3 Tips to Overcome Impostor Syndrome

Do you ever feel like you weren’t quite cut out for this web design thing? Do you feel like all the other designers are so much better than you and why do you even bother?

We all feel insecure about our skills from time to time. Part of growing and getting better means getting out of our comfort zone and finding that we have skills we need to strengthen.

It’s not a bad thing to feel insecure about your skills, but it can be bad if the insecurity stops you from doing things that are really good for you and your business.

So do you suffer from not feeling “good enough”? Keeping reading to find out how to feel more confident and become more productive.

 3 Tips to Overcome for Impostor Syndrome for Web Designers

Take The Quiz

In 2008, Dr. Valerie Young created the following quiz. Go through these questions and think about whether or not they apply to you.

  1. Do you secretly worry that others will find out that you’re not as bright and capable as they think you are?
  2. Do you sometimes shy away from challenges because of nagging self-doubt?
  3. Do you tend to chalk your accomplishments up to being a “fluke”, “no big deal” or the fact that people just “like” you?
  4. Do you hate making a mistake, being less than fully prepared or not doing things perfectly?
  5. Do you tend to feel crushed by even constructive criticism, seeing it as evidence of your “ineptness”?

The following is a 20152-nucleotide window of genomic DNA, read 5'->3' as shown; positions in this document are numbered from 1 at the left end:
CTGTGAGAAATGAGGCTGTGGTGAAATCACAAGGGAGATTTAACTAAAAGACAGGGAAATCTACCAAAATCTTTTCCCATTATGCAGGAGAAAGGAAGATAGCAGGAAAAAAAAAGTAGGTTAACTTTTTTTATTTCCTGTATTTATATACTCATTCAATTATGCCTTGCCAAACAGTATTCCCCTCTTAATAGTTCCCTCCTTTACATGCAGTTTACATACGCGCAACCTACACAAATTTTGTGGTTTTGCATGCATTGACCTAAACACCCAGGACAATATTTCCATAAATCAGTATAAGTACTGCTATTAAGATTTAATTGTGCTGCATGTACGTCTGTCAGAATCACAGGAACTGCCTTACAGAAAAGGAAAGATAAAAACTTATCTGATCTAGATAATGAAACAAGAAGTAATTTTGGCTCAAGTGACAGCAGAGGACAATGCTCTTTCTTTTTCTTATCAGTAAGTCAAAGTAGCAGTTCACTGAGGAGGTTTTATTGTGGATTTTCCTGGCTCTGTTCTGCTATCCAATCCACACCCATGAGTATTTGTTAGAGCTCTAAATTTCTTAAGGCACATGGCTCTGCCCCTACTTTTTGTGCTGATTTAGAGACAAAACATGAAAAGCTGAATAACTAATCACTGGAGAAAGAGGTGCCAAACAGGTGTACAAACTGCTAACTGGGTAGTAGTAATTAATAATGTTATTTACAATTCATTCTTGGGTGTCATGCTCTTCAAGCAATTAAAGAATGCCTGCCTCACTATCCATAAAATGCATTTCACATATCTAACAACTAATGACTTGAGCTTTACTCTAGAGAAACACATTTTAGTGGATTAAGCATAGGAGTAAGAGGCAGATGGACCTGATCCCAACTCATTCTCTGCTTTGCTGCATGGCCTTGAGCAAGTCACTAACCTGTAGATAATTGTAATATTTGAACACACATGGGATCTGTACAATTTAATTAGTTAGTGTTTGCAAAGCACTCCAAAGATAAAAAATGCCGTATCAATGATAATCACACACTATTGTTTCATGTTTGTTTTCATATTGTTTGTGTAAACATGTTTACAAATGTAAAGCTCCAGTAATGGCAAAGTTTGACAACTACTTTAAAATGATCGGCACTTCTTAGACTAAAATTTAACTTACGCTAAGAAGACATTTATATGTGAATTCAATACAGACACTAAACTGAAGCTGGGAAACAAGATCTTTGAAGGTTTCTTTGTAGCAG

6. When you do succeed, do you think, “Phew, I fooled ’em this time but I may not be so lucky next time”?
  7. Do you believe that other people (students, colleagues, competitors) are smarter and more capable than you are?
  8. Do you live in fear of being found out, discovered, unmasked?

If you answered yes to several of these questions, then you may have Impostor Syndrome.

This psychological phenomenon, known as impostor syndrome, reflects a belief that you’re an inadequate and incompetent failure, despite evidence that indicates you’re skilled and quite successful.

— Melody Wilding

Impostor Syndrome often rears its ugly head in fields where you’re expected to share your work with others (like web and graphic design).

You may find yourself pushing too far and burning out because you’re trying to be the best you can be at everything. Or you may find yourself holding back from going after the jobs you really want because you fear you’re not good enough.

So how do you deal with your insecurities and feel more comfortable with your own abilities?